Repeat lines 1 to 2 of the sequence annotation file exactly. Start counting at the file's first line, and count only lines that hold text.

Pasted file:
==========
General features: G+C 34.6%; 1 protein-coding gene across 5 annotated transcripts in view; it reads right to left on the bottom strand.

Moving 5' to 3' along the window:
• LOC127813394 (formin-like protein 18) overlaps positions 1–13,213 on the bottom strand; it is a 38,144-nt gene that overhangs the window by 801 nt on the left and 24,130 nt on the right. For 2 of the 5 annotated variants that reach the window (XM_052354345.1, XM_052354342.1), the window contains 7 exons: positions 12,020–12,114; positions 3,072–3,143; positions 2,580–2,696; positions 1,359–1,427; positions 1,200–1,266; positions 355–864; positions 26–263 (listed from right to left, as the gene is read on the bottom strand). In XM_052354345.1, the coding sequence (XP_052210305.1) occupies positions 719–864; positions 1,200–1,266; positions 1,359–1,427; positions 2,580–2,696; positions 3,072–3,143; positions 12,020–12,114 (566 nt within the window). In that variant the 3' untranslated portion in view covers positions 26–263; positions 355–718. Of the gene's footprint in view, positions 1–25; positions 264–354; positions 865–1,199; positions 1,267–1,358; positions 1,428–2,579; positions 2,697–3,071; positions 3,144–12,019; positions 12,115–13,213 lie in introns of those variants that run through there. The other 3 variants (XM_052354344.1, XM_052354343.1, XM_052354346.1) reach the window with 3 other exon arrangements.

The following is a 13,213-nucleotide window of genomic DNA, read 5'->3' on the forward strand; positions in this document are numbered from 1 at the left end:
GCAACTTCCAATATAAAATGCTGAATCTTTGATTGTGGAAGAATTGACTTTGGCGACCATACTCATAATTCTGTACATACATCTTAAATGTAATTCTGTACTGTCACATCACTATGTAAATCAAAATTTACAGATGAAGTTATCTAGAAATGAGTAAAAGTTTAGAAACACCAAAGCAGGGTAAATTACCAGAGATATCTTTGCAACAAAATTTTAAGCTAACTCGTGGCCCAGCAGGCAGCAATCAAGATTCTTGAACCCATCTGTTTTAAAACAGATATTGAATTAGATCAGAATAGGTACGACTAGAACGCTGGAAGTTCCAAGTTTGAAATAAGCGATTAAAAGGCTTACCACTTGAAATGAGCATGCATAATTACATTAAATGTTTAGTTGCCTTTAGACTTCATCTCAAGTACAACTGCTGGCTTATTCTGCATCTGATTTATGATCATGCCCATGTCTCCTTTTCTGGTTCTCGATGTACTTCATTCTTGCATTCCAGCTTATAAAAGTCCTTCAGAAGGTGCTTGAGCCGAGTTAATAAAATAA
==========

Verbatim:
General features: G+C 34.6%; 1 protein-coding gene across 5 annotated transcripts in view; it reads right to left on the bottom strand.

Moving 5' to 3' along the window: